But the real problem is the misidentification of the locus of responsibility in the first place. Of course teachers need to discharge their duties as well as humanly possible – but that is rarely in genuine doubt. Therefore they are not usually deserving of blame. We need to spend less time holding teachers to account and more time ensuring that the expectations of the children themselves are sufficiently demanding.

Pygmalion

 Pygmalion__final_version_by_mrDExArts

http://stevedelamare.deviantart.com/

The calls for an ‘evidence based profession’ keep coming, as though this would somehow solve all our troubles. But the problem with evidence is that it still needs to be interpreted by good old Mk1 fallible human beings. The idea that we will somehow be able to produce an education system that does not depend on this strikes me as not only probably impossible but highly undesirable.

All the evidence I have seen during my time in the classroom points to the fact that this would amount to the end of education and the start of people-programming. It would remove the ability of those in schools to function in an authentic inter-personal manner and replace it with a prescribed machine-ethic, which would produce human robots rather than complex individuals. Education is a social and intellectual activity, not a scientific-mechanical one; why would we want to make it otherwise?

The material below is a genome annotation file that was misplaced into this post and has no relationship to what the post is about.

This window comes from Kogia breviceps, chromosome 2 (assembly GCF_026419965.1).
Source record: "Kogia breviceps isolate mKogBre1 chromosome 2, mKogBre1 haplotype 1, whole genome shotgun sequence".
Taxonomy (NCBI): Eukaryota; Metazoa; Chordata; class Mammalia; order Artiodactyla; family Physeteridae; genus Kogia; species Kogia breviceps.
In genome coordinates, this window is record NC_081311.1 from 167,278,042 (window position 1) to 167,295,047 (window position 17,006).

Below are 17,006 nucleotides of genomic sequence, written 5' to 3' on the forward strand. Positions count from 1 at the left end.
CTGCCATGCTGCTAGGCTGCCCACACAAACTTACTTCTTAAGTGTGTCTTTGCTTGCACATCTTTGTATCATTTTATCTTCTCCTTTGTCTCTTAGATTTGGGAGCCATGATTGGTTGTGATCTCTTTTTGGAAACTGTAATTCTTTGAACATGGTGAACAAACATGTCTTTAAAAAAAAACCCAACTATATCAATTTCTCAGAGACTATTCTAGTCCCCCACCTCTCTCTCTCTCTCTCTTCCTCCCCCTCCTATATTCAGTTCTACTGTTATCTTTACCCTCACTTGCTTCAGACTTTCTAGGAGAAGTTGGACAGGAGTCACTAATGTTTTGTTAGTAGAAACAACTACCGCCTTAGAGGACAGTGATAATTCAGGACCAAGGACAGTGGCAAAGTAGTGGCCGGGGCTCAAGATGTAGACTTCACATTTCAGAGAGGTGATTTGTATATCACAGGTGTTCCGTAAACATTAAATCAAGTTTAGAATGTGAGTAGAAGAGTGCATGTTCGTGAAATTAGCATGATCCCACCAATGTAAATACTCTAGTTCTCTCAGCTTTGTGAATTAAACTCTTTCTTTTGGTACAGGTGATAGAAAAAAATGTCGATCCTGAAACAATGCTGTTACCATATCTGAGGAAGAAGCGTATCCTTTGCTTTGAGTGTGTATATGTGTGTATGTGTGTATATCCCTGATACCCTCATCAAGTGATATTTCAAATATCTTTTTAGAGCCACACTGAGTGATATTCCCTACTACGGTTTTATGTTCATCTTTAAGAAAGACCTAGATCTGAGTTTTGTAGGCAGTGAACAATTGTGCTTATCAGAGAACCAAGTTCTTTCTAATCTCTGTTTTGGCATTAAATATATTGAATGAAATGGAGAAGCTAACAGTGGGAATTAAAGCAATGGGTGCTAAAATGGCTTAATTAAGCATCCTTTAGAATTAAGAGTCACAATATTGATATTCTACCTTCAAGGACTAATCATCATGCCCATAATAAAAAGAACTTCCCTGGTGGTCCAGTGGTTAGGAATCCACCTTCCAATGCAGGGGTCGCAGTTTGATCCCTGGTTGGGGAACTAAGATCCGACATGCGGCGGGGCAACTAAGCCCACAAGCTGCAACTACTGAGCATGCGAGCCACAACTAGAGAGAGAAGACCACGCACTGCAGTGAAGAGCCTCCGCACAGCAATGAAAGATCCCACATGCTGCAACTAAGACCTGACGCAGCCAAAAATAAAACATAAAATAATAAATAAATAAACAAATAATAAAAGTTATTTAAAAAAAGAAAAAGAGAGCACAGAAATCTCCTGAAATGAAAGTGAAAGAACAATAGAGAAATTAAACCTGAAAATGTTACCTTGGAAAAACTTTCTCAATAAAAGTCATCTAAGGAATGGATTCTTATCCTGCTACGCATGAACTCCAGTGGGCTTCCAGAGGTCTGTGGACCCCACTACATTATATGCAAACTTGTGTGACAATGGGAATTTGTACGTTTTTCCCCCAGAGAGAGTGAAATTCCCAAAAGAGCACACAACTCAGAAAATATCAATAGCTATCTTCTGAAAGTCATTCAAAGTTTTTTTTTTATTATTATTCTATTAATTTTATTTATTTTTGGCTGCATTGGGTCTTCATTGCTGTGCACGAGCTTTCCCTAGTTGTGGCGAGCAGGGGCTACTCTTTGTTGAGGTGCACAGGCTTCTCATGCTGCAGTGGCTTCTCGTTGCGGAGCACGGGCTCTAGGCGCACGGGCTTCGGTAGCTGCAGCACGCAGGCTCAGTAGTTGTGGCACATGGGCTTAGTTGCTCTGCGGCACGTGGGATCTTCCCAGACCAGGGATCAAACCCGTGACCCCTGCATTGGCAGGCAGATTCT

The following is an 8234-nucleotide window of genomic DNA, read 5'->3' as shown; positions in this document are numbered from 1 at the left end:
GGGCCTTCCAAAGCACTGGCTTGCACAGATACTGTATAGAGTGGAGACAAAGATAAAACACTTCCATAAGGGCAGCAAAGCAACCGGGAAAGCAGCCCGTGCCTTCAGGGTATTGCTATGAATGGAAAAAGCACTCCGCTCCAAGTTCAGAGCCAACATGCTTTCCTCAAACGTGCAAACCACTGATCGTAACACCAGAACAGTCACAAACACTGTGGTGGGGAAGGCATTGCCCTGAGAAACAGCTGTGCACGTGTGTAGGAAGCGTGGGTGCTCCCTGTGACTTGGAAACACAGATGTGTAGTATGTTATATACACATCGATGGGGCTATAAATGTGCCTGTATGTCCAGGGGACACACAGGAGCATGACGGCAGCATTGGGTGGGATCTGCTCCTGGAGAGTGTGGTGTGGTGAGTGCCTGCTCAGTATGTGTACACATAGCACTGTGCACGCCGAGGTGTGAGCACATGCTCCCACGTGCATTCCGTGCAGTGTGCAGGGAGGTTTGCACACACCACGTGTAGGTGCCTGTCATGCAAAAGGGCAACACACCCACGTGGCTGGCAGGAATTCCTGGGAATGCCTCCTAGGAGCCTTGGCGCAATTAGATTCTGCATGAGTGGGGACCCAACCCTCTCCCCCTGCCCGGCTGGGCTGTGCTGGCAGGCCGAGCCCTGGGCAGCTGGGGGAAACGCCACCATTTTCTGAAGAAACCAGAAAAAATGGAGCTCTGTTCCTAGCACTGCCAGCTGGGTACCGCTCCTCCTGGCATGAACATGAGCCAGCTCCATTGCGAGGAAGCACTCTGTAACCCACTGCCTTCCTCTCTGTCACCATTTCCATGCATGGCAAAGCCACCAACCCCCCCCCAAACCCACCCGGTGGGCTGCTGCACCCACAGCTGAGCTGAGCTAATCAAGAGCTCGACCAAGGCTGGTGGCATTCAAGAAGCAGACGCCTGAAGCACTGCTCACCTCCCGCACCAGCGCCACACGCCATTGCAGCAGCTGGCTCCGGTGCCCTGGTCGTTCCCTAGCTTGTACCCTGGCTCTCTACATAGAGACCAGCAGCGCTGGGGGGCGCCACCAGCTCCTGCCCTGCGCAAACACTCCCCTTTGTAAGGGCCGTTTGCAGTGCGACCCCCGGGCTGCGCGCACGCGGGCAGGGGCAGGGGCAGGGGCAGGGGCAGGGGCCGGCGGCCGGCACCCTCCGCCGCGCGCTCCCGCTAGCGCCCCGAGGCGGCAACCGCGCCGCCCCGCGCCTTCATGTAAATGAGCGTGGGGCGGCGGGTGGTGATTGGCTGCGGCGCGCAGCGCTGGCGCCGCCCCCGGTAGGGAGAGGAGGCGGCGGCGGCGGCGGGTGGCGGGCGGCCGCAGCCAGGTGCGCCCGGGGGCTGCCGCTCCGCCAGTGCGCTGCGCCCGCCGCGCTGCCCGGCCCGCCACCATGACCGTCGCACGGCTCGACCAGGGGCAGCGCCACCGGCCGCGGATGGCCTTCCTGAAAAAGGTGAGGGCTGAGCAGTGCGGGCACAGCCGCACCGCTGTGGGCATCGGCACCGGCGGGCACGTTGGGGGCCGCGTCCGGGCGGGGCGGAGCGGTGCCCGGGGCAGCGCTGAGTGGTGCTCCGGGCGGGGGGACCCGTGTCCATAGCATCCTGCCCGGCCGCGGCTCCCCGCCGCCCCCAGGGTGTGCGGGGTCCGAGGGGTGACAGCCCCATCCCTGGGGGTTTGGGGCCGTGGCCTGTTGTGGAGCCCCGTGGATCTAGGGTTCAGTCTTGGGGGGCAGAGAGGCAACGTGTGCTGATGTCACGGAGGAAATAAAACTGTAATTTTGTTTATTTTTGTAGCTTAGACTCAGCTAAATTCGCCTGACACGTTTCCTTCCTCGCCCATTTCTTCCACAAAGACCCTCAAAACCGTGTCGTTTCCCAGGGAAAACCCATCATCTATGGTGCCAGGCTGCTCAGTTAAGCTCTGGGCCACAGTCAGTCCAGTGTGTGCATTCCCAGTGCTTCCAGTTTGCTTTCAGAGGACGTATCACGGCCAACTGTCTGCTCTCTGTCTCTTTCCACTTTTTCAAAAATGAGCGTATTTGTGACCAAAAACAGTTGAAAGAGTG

This is not to say that evidence is useless – so long as it is defined in the broadest possible sense as ‘incoming information from the world around’. Indeed, doing anything without due regard for the context would seem to be little more than a form of madness. In my classroom, as in daily life, I constantly respond to the evidence of what is happening around me – but that it not to say that the response is simply formulaic. People are more complex than that.

Evidence comes in all manner of forms, and people use it in all sorts of ways. The evidence of the affection of one’s significant other does not usefully come in numerical form, any more than does the pleasure of a good meal or the first signs of Spring. The responses that ‘evidence’ of this sort evokes may just as likely be emotive as rational. People are more complex than that.

But  I suspect that those most loudly demanding evidence-based teaching have in mind something along the lines of medical procedures or scientific experiments, which they can plug into classroom situations safe in the knowledge that the desired outcome will pop out the other end. I fear they are going to be disappointed. People are more complex than that.

But other people use evidence too – artists and artisans, for instance. They work their material with an intimate knowledge of its properties, a deep skill in the use of their tools – and most importantly of all, an eye for the intrinsic potential of a particular piece of material. These methods may use science, but be less obvious and less easily transferrable than straight scientific procedure – but that does not make them ineffective with respect to their intended purpose. In fact, the very uniqueness of each artisan’s approach is what gives it its most desirable qualities.